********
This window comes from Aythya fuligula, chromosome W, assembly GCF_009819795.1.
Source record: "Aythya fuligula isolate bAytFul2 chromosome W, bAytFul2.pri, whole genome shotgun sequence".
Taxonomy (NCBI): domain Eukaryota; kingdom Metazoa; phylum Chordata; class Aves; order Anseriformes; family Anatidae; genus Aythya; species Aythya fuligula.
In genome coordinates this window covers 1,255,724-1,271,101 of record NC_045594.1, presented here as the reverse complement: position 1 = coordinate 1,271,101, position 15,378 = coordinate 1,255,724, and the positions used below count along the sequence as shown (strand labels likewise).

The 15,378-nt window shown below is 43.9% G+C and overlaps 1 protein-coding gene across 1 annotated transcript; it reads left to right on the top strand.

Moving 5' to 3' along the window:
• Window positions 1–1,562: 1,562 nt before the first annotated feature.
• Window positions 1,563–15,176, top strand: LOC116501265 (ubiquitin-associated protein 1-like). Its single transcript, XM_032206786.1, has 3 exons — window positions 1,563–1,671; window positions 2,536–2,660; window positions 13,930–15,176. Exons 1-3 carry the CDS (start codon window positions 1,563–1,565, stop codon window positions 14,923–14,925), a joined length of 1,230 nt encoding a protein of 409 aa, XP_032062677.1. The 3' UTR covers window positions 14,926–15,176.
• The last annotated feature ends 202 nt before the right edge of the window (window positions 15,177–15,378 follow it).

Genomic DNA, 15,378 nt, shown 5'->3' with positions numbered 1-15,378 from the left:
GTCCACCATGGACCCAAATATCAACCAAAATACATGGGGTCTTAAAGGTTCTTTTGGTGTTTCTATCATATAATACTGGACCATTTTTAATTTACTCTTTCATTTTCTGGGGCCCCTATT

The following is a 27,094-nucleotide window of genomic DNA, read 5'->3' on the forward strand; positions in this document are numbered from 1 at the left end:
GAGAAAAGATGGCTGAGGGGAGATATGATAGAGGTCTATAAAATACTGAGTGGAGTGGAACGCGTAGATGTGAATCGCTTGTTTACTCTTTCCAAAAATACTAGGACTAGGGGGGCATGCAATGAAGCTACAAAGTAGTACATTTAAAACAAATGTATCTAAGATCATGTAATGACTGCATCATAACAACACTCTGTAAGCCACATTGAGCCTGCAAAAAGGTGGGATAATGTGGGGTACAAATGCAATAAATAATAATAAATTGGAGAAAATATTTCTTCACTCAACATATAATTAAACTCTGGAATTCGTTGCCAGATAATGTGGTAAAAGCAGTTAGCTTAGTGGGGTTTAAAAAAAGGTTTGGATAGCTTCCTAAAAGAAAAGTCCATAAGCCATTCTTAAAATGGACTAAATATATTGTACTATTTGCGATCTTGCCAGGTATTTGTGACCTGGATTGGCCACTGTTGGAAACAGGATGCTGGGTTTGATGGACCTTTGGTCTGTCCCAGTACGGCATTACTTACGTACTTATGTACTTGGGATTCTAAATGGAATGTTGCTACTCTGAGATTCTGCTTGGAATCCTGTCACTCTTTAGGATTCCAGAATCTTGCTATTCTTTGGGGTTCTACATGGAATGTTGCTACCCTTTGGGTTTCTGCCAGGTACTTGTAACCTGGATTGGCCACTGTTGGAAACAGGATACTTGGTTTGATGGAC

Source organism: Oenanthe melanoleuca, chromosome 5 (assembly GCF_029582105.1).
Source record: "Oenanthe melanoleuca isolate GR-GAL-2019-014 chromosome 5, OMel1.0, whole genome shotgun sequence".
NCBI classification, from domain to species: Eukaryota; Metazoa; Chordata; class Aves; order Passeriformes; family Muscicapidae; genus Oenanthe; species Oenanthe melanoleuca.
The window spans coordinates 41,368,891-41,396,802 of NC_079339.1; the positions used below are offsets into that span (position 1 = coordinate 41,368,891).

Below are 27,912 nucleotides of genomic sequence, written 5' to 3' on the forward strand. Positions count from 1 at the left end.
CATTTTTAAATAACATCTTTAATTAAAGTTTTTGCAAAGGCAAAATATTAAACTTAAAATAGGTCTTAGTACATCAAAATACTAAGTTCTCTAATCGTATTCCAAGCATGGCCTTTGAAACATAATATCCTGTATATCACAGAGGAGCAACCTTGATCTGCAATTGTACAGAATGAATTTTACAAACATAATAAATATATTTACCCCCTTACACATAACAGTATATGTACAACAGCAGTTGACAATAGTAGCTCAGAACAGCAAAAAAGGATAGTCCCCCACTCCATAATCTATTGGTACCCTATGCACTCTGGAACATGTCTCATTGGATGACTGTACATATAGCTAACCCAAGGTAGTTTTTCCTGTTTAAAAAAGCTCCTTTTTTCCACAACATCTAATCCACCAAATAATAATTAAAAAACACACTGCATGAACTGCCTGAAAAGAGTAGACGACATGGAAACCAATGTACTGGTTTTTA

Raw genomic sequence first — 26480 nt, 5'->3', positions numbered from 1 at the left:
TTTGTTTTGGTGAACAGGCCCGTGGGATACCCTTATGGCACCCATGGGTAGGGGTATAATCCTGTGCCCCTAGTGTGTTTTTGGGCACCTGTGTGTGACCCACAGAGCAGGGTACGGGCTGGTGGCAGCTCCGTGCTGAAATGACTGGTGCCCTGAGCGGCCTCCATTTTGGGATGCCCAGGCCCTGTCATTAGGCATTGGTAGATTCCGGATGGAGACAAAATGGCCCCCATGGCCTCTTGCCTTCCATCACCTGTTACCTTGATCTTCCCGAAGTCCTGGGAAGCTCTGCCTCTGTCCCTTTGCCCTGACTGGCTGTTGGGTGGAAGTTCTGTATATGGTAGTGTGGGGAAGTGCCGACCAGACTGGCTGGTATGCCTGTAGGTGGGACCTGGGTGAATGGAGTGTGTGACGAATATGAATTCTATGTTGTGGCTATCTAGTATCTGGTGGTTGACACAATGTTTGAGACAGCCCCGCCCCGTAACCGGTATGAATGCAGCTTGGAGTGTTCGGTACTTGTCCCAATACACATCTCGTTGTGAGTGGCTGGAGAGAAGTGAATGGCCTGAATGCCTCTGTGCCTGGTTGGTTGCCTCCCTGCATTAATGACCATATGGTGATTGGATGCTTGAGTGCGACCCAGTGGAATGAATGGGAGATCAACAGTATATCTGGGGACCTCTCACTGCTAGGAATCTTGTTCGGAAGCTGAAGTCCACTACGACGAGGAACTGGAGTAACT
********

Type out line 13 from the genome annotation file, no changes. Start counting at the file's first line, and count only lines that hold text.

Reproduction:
GAGAAAAGATGGCTGAGGGGAGATATGATAGAGGTCTATAAAATACTGAGTGGAGTGGAACGCGTAGATGTGAATCGCTTGTTTACTCTTTCCAAAAATACTAGGACTAGGGGGGCATGCAATGAAGCTACAAAGTAGTACATTTAAAACAAATGTATCTAAGATCATGTAATGACTGCATCATAACAACACTCTGTAAGCCACATTGAGCCTGCAAAAAGGTGGGATAATGTGGGGTACAAATGCAATAAATAATAATAAATTGGAGAAAATATTTCTTCACTCAACATATAATTAAACTCTGGAATTCGTTGCCAGATAATGTGGTAAAAGCAGTTAGCTTAGTGGGGTTTAAAAAAAGGTTTGGATAGCTTCCTAAAAGAAAAGTCCATAAGCCATTCTTAAAATGGACTAAATATATTGTACTATTTGCGATCTTGCCAGGTATTTGTGACCTGGATTGGCCACTGTTGGAAACAGGATGCTGGGTTTGATGGACCTTTGGTCTGTCCCAGTACGGCATTACTTACGTACTTATGTACTTGGGATTCTAAATGGAATGTTGCTACTCTGAGATTCTGCTTGGAATCCTGTCACTCTTTAGGATTCCAGAATCTTGCTATTCTTTGGGGTTCTACATGGAATGTTGCTACCCTTTGGGTTTCTGCCAGGTACTTGTAACCTGGATTGGCCACTGTTGGAAACAGGATACTTGGTTTGATGGAC